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Q&A: Board Overreach

Q. I am a fairly new resident in a 55-and-up community. My board—mainly the president, who has re-elected herself for the past 18+ years—has a history of abuse of power, intimidation of residents, overreach, and possibly financial improprieties. I researched enough to find out that these boards are protected, and the associated management companies, which we believe are in cahoots, are also protected.

Who is willing to protect the residents in these cases? These seniors are being abused, and doesn’t anyone care? I have put together a group of residents, some of whom have been abused for years, to find a way to upset the power chain that needs to be disrupted. What can we do when condo or HOA residents ring the Help Us bell?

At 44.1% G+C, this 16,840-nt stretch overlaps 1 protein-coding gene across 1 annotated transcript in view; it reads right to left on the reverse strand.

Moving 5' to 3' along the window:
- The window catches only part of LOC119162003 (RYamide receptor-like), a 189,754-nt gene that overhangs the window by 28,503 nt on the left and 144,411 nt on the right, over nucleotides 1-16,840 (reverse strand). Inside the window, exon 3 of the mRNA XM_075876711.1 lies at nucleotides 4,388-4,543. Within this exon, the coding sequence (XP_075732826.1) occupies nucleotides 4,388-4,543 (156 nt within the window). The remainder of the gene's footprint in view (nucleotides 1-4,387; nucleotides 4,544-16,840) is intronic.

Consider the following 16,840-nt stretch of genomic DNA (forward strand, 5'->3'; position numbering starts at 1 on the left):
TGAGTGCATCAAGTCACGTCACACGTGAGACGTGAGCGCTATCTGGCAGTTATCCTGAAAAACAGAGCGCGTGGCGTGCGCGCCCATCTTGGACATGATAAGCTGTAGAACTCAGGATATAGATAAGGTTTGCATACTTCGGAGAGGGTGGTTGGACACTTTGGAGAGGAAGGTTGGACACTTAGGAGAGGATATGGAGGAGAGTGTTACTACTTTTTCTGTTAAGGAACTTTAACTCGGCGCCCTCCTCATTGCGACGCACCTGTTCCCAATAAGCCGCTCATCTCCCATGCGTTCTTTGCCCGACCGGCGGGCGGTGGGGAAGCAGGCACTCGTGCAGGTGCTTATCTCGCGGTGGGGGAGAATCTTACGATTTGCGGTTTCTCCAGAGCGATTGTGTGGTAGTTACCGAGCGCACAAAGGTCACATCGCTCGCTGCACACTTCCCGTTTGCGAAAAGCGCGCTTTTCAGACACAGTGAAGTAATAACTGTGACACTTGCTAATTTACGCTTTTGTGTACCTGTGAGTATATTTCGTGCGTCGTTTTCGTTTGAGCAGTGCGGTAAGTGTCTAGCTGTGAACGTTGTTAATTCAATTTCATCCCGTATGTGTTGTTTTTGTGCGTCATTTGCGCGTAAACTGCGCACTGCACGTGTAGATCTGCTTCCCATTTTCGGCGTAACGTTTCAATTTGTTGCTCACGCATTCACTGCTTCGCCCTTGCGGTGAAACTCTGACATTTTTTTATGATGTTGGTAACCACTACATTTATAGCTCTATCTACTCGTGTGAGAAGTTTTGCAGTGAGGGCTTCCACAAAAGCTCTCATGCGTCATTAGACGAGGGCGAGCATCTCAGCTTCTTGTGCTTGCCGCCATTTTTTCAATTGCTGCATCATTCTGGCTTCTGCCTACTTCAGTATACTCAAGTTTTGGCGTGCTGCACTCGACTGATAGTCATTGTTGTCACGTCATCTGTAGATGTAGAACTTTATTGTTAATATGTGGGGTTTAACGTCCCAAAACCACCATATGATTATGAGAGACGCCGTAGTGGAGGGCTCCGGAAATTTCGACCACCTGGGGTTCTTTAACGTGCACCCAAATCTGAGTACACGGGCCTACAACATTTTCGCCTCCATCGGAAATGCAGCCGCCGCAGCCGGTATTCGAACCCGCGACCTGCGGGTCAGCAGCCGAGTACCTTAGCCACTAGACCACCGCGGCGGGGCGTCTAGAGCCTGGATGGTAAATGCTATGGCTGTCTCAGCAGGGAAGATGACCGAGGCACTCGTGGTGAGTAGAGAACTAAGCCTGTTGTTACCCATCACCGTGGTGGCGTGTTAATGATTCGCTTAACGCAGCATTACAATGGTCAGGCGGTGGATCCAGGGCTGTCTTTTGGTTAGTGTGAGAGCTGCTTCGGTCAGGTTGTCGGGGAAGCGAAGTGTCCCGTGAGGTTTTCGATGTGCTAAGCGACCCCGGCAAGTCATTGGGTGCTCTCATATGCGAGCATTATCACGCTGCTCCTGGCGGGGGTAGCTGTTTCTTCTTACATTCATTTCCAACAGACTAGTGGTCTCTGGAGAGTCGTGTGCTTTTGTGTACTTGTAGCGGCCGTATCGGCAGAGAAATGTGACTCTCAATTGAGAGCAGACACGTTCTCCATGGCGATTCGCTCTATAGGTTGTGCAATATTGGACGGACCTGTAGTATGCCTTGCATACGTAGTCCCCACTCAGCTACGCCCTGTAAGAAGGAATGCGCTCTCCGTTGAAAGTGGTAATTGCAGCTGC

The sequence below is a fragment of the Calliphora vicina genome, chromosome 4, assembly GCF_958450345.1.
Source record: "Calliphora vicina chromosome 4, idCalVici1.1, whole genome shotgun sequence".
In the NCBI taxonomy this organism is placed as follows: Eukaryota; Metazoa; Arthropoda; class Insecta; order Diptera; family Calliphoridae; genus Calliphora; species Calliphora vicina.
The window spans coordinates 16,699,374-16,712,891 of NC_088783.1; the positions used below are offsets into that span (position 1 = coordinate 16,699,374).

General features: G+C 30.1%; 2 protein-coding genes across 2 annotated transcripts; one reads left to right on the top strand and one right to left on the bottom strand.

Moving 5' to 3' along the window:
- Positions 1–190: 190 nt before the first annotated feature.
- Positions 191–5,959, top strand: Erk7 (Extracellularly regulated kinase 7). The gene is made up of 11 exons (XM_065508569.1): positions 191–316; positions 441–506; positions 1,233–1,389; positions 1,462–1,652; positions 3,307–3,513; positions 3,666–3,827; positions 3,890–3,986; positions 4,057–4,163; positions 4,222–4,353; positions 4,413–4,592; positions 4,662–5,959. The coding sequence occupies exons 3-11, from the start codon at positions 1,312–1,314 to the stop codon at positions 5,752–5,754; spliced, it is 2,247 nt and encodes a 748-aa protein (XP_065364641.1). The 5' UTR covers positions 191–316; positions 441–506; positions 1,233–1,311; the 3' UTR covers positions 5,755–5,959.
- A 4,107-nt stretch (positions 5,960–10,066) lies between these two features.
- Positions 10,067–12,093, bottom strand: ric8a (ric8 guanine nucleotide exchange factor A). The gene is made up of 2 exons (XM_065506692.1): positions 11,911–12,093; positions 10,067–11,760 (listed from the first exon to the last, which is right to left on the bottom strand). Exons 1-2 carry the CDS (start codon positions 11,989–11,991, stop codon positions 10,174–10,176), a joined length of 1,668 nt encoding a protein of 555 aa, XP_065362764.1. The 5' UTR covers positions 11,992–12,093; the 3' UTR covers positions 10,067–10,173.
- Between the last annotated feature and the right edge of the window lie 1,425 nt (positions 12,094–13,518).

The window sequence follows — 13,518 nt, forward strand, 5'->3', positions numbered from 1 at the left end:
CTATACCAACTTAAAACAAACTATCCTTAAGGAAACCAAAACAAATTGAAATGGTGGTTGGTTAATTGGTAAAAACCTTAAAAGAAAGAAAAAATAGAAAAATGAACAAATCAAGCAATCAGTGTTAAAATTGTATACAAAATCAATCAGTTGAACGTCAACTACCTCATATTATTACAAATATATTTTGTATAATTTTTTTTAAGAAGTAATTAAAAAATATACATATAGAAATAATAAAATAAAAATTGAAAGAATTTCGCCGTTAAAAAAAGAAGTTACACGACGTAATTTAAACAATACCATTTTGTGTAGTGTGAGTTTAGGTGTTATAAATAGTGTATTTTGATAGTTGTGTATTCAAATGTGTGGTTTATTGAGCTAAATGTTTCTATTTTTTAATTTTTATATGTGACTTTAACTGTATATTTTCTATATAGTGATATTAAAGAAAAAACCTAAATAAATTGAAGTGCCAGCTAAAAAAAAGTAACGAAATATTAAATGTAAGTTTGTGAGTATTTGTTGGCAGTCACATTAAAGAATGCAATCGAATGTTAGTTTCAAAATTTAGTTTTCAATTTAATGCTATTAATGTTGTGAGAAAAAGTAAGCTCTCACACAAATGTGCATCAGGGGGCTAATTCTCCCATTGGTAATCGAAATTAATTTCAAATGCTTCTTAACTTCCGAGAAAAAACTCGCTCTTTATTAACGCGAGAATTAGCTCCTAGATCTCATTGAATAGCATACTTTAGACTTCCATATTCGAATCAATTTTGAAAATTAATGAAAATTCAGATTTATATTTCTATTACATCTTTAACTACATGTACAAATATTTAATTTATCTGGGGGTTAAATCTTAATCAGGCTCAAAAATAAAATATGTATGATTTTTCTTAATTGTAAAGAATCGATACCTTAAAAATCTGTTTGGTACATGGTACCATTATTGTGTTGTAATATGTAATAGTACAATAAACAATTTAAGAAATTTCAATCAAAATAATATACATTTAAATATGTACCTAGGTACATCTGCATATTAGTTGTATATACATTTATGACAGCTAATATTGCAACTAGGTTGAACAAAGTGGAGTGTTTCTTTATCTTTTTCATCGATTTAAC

—HOA Newbie

A. Says attorney Sheila Van Duyne of the Las Vegas-based Van Duyne Law Group: “I understand that you feel unrepresented and unprotected in your community. That being said, you do have a lot more power to effectuate change than you think! This will be an ongoing process that you and any concerned neighbors will need to undertake, but there is no reason that it will not succeed.

“1. When you receive a notice of an upcoming association board meeting, put the meeting on your calendar and make plans to attend. If you do not wish to attend alone, bring some of your concerned neighbors. Every owner has the right to attend the meetings of the board and learn about things going on in their community.

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